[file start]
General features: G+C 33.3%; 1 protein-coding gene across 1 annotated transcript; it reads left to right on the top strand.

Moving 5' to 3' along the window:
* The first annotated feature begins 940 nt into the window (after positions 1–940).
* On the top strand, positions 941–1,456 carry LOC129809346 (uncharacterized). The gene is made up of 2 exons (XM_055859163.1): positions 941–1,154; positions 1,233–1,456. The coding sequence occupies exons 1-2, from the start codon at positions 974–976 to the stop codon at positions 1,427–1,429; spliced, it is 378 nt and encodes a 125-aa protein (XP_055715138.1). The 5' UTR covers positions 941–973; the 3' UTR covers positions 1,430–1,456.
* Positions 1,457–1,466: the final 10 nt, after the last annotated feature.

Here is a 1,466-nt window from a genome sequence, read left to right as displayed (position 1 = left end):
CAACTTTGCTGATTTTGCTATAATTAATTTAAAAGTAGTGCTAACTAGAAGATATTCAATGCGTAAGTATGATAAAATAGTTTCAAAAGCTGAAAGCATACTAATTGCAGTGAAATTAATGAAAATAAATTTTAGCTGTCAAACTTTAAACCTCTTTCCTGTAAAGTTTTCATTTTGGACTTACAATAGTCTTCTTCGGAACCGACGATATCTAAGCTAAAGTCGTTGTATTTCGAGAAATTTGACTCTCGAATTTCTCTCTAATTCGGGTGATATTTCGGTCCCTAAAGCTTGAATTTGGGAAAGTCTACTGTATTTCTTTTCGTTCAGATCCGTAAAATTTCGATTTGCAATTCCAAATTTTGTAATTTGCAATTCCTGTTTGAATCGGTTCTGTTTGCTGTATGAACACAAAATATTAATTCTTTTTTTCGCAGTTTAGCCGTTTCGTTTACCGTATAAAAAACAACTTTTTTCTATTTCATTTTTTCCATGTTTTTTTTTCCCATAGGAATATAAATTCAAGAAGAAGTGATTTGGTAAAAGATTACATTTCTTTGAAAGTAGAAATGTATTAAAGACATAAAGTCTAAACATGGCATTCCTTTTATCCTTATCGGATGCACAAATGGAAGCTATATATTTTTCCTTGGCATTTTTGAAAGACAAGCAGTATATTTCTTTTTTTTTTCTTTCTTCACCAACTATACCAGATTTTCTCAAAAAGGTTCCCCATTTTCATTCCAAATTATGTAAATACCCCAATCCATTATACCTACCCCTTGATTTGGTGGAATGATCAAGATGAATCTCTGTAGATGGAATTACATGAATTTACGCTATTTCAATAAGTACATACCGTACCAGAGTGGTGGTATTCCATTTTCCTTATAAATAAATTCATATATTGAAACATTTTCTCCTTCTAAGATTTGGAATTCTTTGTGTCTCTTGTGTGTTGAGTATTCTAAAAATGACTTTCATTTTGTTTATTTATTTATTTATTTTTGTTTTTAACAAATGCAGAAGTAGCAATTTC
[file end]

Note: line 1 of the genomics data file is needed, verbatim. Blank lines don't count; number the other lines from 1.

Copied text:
General features: G+C 33.3%; 1 protein-coding gene across 1 annotated transcript; it reads left to right on the top strand.